Camfed Zimbabwe was launched in 1993, in tandem with Camfed International. In Zimbabwe, 68 percent of the population live on less than $1.25 per day. One in four children are orphans.
Despite a difficult social and economic situation in Zimbabwe, we’ve significantly increased our programs there since 1993. Our partnerships with thousands of rural schools provide vital help for poor children. For many, particularly those who are orphans because of HIV/AIDS, school is the only place where they can get adult guidance. A network of Camfed-trained teacher mentors works throughout the partner school system and helps solve problems girls encounter at school or home.
We’ve improved the school environment for hundreds of thousands of children in Zimbabwe. We provided scholarships so the poorest girls in rural communities could attend high school. We also built hostels so girls would no longer have to walk long, unsafe distances to get to school, improving their chances of academic success. However, many children still do not get the education to which they are entitled or gain the skills they need to find gainful employment once they graduate.
In Zimbabwe, we're working to solve these problems.
There is no better gift to the Zimbabwean child than to let him or her know that education is not up for grabs.
Angeline Murimirwa, Regional Executive Director of Camfed Zimbabwe, Tanzania, Malawi and Zambia, and one of the first girls Camfed supported
70,420 Girls Receiving Bursary Support
Camfed provides comprehensive bursary support for the full duration of a girl's secondary education. The scholarship covers everything from school fees, to uniforms, to shoes, books, pencils and bags.
219,141 Children Benefiting from our Safety Net Fund
Camfed's Safety Net Fund provides essential items to children at primary school to prevent them dropping out of school.
2,158 Partner Schools
Camfed works in genuine partnership with schools to help improve the learning environment for all pupils. Sharing information on school performance and working with the community to implement change is crucial to success.
64,452 Community Activists
Camfed's program works because of the commitment of local volunteers. These volunteers include everyone from traditional leaders, to government education officials, teachers, parents, and former pupils.
13,906 CAMA Members
Cama - the Camfed alumnae association - is the largest network of its kind in Africa. It offers peer support, mentoring, and training and leadership opportunities.
3,403 Teacher Mentors Trained
Camfed trains a teacher mentor at every school in which we work. These teachers are trained on child protection issues and offer crucial counselling support and advice to young people.
Latest news from Zimbabwe
See what's happening in Zimbabwe
Read the latest news stories about Camfed, watch videos and see photographs from across the country.
This week at the House of Lords, digital pioneer Martha Lane Fox gave Camfed a platform to show the world what’s possible when young women become leaders of change in Africa. Together we celebrated Camfed’s alumni network, CAMA, which is altering the ‘default settings’ for girls from poor families.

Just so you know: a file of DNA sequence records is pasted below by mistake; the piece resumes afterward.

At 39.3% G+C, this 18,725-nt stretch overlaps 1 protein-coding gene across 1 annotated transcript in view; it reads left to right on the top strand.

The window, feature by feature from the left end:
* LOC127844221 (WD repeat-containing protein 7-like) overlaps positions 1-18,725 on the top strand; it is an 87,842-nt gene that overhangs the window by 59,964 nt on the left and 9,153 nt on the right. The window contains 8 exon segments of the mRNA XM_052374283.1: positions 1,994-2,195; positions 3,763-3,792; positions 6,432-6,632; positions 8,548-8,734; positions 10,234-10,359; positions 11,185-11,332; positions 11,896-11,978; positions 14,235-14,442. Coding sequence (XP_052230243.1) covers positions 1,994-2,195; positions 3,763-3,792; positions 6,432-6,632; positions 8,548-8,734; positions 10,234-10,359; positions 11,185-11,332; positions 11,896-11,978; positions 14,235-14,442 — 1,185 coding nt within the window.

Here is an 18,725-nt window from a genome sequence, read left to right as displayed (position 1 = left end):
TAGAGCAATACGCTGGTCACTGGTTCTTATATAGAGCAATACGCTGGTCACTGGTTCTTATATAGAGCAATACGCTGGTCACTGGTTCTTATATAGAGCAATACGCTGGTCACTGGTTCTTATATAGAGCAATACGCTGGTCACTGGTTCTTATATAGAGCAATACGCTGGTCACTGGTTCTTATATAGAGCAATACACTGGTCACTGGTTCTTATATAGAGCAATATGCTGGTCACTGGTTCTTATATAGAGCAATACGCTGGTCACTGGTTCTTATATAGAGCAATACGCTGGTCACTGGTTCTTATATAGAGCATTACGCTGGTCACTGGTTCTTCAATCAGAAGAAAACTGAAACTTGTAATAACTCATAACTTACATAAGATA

Subsistence farmers in poor rural communities are hardest hit by climate change. The need for strategies to adapt has never been greater. As part of an innovative partnership, 15 young women from sub-Saharan Africa travelled to EARTH University in Costa Rica to attend a tailored 6-week course in Sustainable Agricultural Systems. Now, they are cascading their knowledge throughout their districts.
Julia Gillard delivers the keynote address alongside Hans Brattskar as Camfed teams up with the new Research for Equitable Access and Learning (REAL) Centre at the University of Cambridge, hosting an inaugural seminar on the transformative impact of education, with a focus on marginalised girls, and a call for a global coalition for change.
It’s the Day of the African Child, and today in London, Fiona Mavhinga, one of the founding members of Camfed’s CAMA alumni network, joins the First Lady of the United States, Michelle Obama, to discuss just what it takes to #LetGirlsLearn.
Stories from Zimbabwe
Read some of our amazing success stories
Get an insight into how Camfed is making a difference by reading the stories of young women, teachers, parents and others.
“I used to go to school barefooted, with my face full of hunger. If only I get the chance, I will do something great.”
Runyararo Mashingaidze, Chikomba, ZimbabweRead Runyararo's story
“Now that I'm in medical school, I have faith the gates to success are wide open. I just have to walk through them.”
Talent Tokoda, Chikomba, ZimbabweRead Talent's story
“I advise all youngsters to make a life for themselves and not rush into marriage, to work hard and not be taken down by disability. ”
Coleen Nyamupfukudza, Mashonaland West, ZimbabweRead Coleen's story
“The 'Together We Can' concept is working really well in our community because it is bringing different stakeholders together to help children.”
Mrs Chibuwe, Manicaland, ZimbabweRead Mrs Chibuwe's story
Camfed Zimbabwe team
Meet our staff in Zimbabwe
In Africa, all our offices are staffed by nationals of that country.
Partners for success in Zimbabwe
We are grateful to the generous donors and supporters who are helping us to make a difference.